World stocks hit lows on inflation jitters

·4-min read

World stocks have hit a two-week low as rate hike guidance from the European Central Bank and jitters over upcoming US inflation data stoked concerns about global growth, while verbal intervention from Japan boosted the yen

The ECB said on Thursday it would deliver its first interest rate rise since 2011 next month, followed by a potentially larger move in September.

Analysts at Deutsche and Morgan Stanley lifted their euro zone rate hike forecasts on Friday.

Investors expect the Federal Reserve to raise interest rates by 50 basis points next week, especially if US consumer price data on Friday confirms elevated inflation.

The consensus forecast sees a year-over-year inflation rate for May of 8.3 per cent, unchanged from April.

"A lot of focus is on this current number, it's not going to be a big move," said Matthias Scheiber, global head of portfolio management for multi-asset solutions at Allspring.

"I don't think it will derail what central banks currently have on their minds."

However, rate rises may hit growth, Scheiber said, adding that he had turned slightly underweight on equities in recent weeks as a result of this concern.

MSCI's world equity index fell 0.22 per cent to its lowest since May 26, and was heading for a 2 per cent fall for the week.

US stock index futures ticked up 0.19 per cent after the S&P 500 and Nasdaq fell more than 2 per cent on Thursday in their biggest daily percentage declines since mid-May.

European stocks fell 1.1 per cent to three-week lows.

It was the 17th week in a row of outflows for European equities in the week to Wednesday, according to BofA, with $2.1 billion leaving the space, as the sector has been hit hard by the Russia-Ukraine war.

Britain's FTSE 100 fell 0.75 per cent to 2-1/2 week lows.

The Bank of England said on Friday it was satisfied that Britain's top banks could be shut down without putting at risk the stability of the financial system or disrupting customers, but it found shortcomings at Lloyds, Standard Chartered and HSBC.

Pressure is rising on other central banks to tighten, with the BoE and Sweden's Riksbank expected to hike rates again next week.

"There's currently a sense that inflation may be peaking, but that only applies to goods, and a better image is of rolling inflationary waves, as supply/demand pinch points shift," said Kit Juckes, head of currency strategy at Societe Generale.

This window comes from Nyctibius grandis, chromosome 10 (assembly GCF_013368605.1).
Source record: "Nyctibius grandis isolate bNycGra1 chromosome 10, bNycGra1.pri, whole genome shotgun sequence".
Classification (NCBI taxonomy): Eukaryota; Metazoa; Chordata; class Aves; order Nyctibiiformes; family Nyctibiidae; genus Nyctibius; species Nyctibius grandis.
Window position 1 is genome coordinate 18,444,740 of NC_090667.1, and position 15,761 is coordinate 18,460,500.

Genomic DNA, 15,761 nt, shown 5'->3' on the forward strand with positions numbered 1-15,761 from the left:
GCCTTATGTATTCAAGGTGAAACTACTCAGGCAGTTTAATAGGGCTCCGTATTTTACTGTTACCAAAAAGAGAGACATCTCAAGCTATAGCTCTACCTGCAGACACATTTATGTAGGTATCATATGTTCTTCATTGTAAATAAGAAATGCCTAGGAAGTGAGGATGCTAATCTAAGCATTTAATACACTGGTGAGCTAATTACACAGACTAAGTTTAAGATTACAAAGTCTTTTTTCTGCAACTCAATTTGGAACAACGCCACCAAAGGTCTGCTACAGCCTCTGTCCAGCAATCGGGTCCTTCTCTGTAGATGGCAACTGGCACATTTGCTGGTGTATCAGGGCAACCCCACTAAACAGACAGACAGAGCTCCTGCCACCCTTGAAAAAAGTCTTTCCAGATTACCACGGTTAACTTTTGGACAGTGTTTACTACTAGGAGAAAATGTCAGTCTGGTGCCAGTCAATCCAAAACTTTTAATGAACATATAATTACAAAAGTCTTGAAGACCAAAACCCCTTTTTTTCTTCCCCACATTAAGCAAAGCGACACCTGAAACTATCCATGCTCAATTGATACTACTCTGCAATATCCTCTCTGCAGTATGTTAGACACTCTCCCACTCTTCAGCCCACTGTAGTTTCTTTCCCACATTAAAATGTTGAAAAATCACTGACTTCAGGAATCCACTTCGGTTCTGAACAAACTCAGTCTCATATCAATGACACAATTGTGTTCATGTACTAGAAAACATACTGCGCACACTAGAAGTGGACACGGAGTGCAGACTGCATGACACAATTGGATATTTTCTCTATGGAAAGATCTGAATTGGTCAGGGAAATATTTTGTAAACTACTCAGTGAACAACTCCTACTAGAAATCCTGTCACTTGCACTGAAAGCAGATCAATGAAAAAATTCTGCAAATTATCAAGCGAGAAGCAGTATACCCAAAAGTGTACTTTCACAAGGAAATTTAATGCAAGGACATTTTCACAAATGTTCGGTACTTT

The dollar fell 0.64 per cent to 133.48 yen after Japan's government and the central bank said in a statement they were "concerned" about recent sharp yen declines and stood ready to respond as needed on currency policy.

The yen has been ploughing 20-year lows against the dollar and seven-year troughs against the euro on expectations the Bank of Japan (BOJ) will continue to lag behind other major central banks in exiting stimulus policy.

The dollar eased 0.18 per cent against a basket of major currencies, pulling away from its highest level in three weeks set in the previous session. The euro was steady at $1.0622.

The two-year US Treasury yield, which rises with traders' expectations of higher Fed fund rates, continued its climb to hover around the highest level since early May. It touched 2.8352 per cent compared with a US close of 2.817 per cent.

The yield on benchmark 10-year Treasury notes dipped to 3.0401 per cent compared with its US close of 3.042 per cent.

Ten-year German government bond yields inched lower to 1.425 per cent, after hitting their highest since 2014 on Thursday.

MSCI's broadest index of Asia-Pacific shares outside Japan fell 0.9 per cent, weighed down by a 1.2 per cent drop in resources-heavy Australia and a 1.1 per cent retreat in South Korea. Japan's Nikkei fell 1.5 per cent.

However, continued strong buying by foreign investors and cautious hopes of regulatory easing on tech firms lifted China stocks, despite news that the cities of Beijing and Shanghai were back on COVID-19 alert.

China's blue-chip CSI300 index was up 1.5 per cent, while Hong Kong shares trimmed earlier losses to be off 0.2 per cent.

Oil prices slipped but remained within touching distance of three-month highs as fears over new COVID-19 lockdown measures in Shanghai outweighed solid demand for fuels in the United States, the world's top consumer.

US crude dipped 0.52 per cent to $120.88 a barrel. Brent crude fell 0.5 per cent to $122.45 per barrel.

Spot gold eased 0.12 per cent to $1845.73 per ounce.

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